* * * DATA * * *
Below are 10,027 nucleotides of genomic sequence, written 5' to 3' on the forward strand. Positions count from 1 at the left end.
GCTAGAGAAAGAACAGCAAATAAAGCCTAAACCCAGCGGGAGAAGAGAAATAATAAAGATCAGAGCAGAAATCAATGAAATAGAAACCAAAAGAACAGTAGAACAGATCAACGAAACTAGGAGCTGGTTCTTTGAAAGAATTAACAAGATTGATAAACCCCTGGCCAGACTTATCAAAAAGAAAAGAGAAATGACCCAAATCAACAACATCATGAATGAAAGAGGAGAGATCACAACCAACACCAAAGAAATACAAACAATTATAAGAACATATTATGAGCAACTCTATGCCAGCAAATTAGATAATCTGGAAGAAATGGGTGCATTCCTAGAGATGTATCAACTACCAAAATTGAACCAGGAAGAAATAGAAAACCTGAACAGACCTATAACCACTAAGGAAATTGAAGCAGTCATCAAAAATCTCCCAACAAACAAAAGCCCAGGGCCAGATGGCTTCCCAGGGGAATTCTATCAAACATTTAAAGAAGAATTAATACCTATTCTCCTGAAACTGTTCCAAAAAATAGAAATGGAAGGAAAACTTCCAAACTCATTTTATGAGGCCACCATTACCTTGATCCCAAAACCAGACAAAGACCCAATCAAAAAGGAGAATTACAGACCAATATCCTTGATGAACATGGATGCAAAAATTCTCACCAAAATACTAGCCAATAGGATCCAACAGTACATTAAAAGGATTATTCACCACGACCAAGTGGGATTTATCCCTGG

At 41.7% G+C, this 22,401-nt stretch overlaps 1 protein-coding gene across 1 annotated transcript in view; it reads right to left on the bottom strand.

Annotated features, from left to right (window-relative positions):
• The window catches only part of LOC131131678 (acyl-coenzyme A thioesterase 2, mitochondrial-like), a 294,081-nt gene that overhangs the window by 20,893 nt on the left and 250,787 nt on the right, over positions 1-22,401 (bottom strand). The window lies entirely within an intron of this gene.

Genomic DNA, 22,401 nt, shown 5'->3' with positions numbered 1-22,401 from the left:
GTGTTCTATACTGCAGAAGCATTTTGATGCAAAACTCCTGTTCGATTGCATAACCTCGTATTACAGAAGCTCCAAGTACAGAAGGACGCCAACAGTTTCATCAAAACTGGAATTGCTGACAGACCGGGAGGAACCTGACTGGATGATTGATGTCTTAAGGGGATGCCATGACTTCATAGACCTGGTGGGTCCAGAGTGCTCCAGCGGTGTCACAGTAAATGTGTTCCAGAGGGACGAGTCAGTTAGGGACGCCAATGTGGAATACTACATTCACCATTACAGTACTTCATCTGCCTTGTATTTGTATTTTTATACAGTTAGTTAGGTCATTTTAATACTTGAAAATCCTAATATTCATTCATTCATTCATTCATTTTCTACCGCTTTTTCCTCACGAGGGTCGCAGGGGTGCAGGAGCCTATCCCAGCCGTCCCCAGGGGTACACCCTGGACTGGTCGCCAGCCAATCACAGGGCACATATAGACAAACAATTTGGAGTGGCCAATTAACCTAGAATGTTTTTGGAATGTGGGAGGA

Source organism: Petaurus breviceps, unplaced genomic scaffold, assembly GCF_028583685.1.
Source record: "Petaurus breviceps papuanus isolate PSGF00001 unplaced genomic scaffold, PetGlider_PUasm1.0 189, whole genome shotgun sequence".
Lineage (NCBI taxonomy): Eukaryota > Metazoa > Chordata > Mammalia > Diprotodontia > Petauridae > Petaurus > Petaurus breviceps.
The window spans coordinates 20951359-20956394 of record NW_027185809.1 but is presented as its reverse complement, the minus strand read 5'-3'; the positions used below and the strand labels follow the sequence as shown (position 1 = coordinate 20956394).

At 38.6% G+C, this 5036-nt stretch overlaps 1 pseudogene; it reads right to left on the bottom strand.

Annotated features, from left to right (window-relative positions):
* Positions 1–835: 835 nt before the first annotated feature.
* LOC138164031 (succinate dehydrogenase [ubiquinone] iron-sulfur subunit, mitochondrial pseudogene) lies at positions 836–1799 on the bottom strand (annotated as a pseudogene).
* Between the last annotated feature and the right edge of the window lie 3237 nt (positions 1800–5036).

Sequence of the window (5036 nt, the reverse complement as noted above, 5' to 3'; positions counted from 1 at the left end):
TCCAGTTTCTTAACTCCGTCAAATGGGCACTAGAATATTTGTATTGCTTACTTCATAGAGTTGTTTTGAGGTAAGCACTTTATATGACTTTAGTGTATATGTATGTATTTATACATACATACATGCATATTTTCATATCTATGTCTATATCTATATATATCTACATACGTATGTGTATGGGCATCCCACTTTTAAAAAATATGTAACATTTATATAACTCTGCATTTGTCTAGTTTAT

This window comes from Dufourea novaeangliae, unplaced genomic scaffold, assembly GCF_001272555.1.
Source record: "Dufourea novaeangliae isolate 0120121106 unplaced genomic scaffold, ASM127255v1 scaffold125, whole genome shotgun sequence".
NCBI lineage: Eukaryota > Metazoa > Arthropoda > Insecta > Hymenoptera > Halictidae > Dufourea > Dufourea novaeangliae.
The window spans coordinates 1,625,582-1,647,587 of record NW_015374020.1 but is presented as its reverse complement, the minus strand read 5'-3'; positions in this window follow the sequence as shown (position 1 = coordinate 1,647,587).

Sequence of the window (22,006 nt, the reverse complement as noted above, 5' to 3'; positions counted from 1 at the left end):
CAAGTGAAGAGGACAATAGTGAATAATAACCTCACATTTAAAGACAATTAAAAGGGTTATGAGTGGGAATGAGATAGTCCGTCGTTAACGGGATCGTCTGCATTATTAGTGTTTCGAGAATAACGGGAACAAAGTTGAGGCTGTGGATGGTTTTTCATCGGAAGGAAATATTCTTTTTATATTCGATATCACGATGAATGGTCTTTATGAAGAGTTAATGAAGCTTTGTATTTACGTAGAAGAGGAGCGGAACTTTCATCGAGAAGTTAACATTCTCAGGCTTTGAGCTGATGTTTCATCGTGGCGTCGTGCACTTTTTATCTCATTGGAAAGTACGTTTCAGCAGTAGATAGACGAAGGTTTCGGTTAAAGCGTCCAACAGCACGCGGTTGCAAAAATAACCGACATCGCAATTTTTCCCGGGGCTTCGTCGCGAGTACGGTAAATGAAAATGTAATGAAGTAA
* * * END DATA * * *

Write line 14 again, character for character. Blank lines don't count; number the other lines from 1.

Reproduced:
* Positions 1–835: 835 nt before the first annotated feature.